As the hover sensing array 124 is moved through various positions on the hover sensing panel 100, SVMs having various configurations of data values may be produced. For example, when a single CSE 120 is utilized, the SVM includes a 5×5 matrix of data values ([A1]-[A25]) as shown in FIG. 3. When a 2×2 array of CSEs 120 is utilized, a 4×4 matrix of values ([B1]-[B16]) is created in the SVM as shown in FIG. 4A. When a 3×3 array of CSEs 120 is utilized, a 3×3 matrix of values ([C1]-[C9]) is created in the SVM as shown in FIG. 4B. When a 4×4 array of CSEs 120 is utilized, a 2×2 matrix of values ([D1]-[D4]) is created in the SVM as shown in FIG. 4C. When a 5×5 array of CSEs 120 is utilized, a single data value ([E1]) is created in the SVM as also shown in FIG. 4C.

The distance at which an object may be detected by the RHSA 124 may vary based upon the configuration of the CSEs 120. A 5×5 array of CSEs 120 as shown in FIG. 4C, for example, may be able to detect the presence of an object at a distance further than the 4×4 array of CSEs 120 also shown in FIG. 4C. Similarly, the 4×4 array of CSEs 120 shown in FIG. 4C may be able to detect the presence of an object at a distance further away than the 3×3 array of CSEs 120 shown in FIG. 4B. Likewise, the 3×3 array of CSEs 120 may be able to detect the presence of an object at a distance further than the 2×2 array of CSEs 120 shown in FIG. 4A. Similarly, the 2×2 array of CSEs 120 shown in FIG. 4A may be able to detect the presence of objects at distances further than the single CSE 120 configuration shown in FIG. 3.

In order to determine the location of an object with respect to the X-axis and the Y-axis of hover sensing panel 100, the microcontroller 111 may sample response signals and create values in the SVM utilizing multiple configurations of the CSE 120. For example, the microcontroller might sample response signals using a 1×1 array CSE 120 as shown in FIG. 3, a 2×2 matrix of CSE 120 as shown in FIG. 4A, a 3×3 array of CSE 120 as shown in FIG. 4B, a 4×4 array of CSE 120 as shown in FIG. 4C, and also using a configuration in which all of the CSE 120 are utilized as also shown in FIG. 4C. The various configurations might be sampled in any order. For example, sampling might begin with a single CSE 120 and end with a 5×5 array of CSE 120. In other embodiments, sampling might begin by sampling with a 5×5 array of CSE 120 and end by sampling using a single CSE 120.

As mentioned above, better detection resolution might be achieved when the physical location of each RHSA 124 overlaps the physical location of its adjacent RHSA 124. In one implementation, for instance, each RHSA 124 departs from its adjacent RHSA 124 by a distance approximately equal to the distance between two adjacent capacitive sensor electrodes of CSE 120.

When a RHSA 124 is selected, the microcontroller 111 might control multiple enable switches 121 to define its shape. Accordingly, a systematical scanning procedure that samples values from one particular RHSA 124 to its adjacent RHSA 124 may help to reduce the number of switches in need of change. At a minimum, the microcontroller 111 may not have to change the open or close state of the enable switches that control the overlapping portion of the two adjacent RHSAs 124.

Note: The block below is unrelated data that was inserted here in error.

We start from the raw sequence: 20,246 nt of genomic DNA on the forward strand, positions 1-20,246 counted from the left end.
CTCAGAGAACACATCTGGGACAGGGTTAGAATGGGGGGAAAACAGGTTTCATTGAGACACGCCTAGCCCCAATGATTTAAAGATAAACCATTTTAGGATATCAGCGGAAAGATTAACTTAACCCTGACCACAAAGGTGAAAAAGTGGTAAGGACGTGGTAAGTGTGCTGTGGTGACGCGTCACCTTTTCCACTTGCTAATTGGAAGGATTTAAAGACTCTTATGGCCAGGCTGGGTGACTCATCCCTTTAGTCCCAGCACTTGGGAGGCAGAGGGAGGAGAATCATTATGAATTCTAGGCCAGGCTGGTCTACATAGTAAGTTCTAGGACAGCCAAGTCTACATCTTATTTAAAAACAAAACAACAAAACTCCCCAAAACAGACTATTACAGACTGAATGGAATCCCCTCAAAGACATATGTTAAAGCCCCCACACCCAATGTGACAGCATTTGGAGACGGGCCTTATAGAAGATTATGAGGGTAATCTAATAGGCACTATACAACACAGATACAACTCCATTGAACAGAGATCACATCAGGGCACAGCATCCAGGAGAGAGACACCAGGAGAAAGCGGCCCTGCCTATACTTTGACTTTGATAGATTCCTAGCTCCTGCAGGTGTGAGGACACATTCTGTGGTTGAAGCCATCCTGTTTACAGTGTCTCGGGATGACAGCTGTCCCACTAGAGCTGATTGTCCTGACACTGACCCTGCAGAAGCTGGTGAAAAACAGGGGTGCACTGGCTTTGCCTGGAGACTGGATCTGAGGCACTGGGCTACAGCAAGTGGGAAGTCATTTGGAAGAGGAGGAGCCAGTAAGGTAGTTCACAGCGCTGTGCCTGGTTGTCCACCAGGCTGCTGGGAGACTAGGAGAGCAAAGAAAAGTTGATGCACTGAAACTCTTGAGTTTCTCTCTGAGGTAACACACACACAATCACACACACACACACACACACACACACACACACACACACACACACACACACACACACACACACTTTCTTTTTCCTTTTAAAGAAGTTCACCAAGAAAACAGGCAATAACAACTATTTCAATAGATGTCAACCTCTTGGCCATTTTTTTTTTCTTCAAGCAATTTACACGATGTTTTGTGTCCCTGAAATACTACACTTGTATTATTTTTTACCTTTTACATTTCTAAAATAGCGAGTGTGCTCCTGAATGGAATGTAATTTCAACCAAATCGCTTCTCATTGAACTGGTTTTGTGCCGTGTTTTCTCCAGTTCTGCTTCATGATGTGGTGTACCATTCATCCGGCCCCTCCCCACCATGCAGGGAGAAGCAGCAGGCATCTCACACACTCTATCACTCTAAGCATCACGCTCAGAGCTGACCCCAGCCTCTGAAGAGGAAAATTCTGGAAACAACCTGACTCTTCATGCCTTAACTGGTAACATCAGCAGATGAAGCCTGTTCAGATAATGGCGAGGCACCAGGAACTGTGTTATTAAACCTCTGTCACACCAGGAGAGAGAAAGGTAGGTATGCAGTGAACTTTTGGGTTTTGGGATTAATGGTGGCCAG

Accordingly, in one embodiment disclosed herein, the microcontroller 111 may select another RHSA 124 of which a portion overlaps a portion of a previous RHSA 124, unless the size or the shape of the RHSA 124 is changed. In some embodiments, each RHSA 124 is the same size, although present in a different physical location, as its adjacent RHSAs 124 during the procedure of creating the SVM. In addition, the sampling procedure will not shift to the next line of channel lines 115 in some embodiments until all the detection signals of a RHSA 124 along the line are sampled.

Turning now to FIG. 5, a flow diagram will be described that shows one illustrative routine 500 for determining the location of objects based on signals generated by the CSE 120 or RHSAs 124, according to one embodiment disclosed herein. It should be appreciated that the logical operations described herein with respect to FIG. 5 and the other figures may be implemented (1) as a sequence of computer implemented acts or program modules running on a computing system and/or (2) as interconnected machine logic circuits or circuit modules within the computing system.

The implementation of the various components described herein is a matter of choice dependent on the performance and other requirements of the computing system. Accordingly, the logical operations described herein are referred to variously as operations, structural devices, acts, or modules. These operations, structural devices, acts, and modules may be implemented in software, in firmware, in special purpose digital logic, and any combination thereof. It should also be appreciated that more or fewer operations may be performed than shown in the FIGS. and described herein. These operations may also be performed in parallel, or in a different order than those described herein.

The routine 500 begins at operation 502, where the microcontroller 111 selects a first value saved in the SVM. The routine 500 then proceeds to operation 504, where the microcontroller 111 compares the first value with other values that surround the first value in the SVM. If the first value is greater than the surrounding values, the routine 500 proceeds from operation 506 to operation 508. If the first value is not greater than the surrounding values in the SVM, the routine 500 proceeds from operation 506 to operation 508.

At operation 508, the microcontroller 111 determines the location of a proximate object based on the first value's location with respect to other values in the SVM. Because the locations of saved values in the SVM each corresponds to a physical location of the respective CSE 120 or RHSA 124, the location of the object with respect to the hover sensing panel 100 can be determined. From operation 508, the routine 500 proceeds to operation 510.